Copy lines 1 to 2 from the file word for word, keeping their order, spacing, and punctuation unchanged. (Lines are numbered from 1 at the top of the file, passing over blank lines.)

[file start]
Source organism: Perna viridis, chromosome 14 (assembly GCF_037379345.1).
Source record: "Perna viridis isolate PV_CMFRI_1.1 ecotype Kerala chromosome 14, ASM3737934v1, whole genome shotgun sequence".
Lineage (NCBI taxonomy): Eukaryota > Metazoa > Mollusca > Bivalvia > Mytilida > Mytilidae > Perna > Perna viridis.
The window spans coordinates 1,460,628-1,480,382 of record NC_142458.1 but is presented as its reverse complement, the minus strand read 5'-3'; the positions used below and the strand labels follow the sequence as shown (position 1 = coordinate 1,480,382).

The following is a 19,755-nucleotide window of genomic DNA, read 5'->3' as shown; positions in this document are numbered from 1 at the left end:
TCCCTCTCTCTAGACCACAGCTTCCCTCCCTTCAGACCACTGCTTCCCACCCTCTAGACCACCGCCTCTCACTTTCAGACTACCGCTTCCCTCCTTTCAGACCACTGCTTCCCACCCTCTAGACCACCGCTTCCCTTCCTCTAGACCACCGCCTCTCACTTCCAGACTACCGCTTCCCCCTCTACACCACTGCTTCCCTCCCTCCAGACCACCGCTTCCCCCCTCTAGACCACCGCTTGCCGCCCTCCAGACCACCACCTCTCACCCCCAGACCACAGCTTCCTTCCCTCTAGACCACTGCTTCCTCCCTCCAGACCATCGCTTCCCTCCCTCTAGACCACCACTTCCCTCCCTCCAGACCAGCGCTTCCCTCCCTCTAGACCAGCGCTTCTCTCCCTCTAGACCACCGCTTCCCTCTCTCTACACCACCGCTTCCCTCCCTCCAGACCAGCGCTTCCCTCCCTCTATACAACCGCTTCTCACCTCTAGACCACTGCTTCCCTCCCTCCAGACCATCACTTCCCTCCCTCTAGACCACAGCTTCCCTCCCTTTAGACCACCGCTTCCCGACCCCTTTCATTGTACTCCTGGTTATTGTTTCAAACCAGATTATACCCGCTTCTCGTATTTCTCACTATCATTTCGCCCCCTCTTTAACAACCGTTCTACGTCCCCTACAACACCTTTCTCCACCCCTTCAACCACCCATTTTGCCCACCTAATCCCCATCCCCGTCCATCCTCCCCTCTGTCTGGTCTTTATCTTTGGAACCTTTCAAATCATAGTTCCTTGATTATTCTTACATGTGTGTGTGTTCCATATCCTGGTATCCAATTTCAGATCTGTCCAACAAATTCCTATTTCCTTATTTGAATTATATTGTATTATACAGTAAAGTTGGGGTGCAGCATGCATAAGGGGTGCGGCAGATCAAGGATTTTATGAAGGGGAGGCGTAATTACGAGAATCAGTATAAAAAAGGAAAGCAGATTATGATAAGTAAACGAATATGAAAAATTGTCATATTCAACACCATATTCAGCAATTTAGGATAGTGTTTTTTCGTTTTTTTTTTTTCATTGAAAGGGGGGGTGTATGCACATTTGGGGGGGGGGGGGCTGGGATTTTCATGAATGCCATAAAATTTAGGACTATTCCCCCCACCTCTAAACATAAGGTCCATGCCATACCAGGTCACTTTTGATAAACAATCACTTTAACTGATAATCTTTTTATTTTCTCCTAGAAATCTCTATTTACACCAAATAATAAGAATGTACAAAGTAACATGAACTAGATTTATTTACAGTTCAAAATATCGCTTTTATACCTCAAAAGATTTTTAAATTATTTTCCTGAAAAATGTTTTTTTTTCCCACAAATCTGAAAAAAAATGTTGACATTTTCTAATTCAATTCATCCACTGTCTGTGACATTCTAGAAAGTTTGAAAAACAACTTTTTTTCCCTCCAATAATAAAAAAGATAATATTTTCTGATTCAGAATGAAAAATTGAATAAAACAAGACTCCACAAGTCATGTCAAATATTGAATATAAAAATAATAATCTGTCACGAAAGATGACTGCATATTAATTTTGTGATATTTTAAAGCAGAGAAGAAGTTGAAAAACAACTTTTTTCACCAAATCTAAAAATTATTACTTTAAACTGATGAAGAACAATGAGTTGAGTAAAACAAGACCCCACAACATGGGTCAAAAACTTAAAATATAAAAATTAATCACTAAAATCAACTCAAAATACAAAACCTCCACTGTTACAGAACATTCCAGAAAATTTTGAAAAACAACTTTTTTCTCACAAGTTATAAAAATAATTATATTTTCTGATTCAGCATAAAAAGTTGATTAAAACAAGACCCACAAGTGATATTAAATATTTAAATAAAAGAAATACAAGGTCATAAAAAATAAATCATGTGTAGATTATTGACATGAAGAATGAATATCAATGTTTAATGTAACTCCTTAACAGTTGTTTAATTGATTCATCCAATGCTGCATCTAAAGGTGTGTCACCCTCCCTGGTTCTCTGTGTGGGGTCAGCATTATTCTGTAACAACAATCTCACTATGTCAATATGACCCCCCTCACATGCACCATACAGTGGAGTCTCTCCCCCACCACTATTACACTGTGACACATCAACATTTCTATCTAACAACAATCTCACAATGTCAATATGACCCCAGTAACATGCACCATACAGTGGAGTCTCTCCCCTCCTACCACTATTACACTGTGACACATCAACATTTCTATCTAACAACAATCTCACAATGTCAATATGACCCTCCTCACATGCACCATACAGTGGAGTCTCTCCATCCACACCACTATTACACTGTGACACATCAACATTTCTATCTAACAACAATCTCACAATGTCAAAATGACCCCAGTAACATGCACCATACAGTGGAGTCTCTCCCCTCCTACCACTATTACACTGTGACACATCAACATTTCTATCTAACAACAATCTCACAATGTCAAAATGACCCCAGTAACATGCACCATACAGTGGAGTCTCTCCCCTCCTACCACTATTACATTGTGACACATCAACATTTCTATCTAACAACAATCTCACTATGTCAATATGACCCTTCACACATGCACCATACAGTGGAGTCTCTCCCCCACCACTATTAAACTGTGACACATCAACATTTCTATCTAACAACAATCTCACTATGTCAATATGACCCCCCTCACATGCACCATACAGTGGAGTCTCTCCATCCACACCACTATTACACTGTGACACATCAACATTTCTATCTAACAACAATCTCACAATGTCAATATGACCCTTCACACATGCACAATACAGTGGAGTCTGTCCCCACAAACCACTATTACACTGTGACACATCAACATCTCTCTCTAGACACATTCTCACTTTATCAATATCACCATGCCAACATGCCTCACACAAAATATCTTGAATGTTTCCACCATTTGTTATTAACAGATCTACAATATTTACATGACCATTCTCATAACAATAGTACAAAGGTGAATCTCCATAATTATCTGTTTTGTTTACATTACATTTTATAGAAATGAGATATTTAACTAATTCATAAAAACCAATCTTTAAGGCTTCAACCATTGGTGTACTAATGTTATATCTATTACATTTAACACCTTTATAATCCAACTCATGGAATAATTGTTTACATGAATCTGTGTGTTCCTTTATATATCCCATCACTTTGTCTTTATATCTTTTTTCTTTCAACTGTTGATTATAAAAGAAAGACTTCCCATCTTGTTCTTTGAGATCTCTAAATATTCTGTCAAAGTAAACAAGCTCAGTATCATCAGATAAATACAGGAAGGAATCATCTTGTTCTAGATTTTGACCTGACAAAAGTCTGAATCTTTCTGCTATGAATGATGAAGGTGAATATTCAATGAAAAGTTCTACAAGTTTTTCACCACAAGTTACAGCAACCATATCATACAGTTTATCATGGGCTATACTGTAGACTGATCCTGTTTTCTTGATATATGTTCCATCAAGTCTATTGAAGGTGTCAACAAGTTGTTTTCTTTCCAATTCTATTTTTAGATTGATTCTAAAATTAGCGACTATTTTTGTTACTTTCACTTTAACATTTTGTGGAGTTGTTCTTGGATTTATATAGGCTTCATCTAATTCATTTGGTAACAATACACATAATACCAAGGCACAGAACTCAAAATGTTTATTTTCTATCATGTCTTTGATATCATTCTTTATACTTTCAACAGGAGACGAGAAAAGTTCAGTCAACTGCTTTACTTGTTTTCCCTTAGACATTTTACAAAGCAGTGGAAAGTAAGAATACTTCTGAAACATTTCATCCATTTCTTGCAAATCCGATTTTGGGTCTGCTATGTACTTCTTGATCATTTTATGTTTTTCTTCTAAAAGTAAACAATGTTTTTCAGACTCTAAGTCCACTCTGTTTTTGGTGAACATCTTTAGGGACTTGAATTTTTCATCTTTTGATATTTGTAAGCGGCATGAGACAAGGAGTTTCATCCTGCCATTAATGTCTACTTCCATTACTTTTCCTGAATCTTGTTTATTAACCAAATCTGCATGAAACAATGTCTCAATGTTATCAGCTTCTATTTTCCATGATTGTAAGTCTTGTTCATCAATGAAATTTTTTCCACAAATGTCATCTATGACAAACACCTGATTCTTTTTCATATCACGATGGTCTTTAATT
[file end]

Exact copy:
Source organism: Perna viridis, chromosome 14 (assembly GCF_037379345.1).
Source record: "Perna viridis isolate PV_CMFRI_1.1 ecotype Kerala chromosome 14, ASM3737934v1, whole genome shotgun sequence".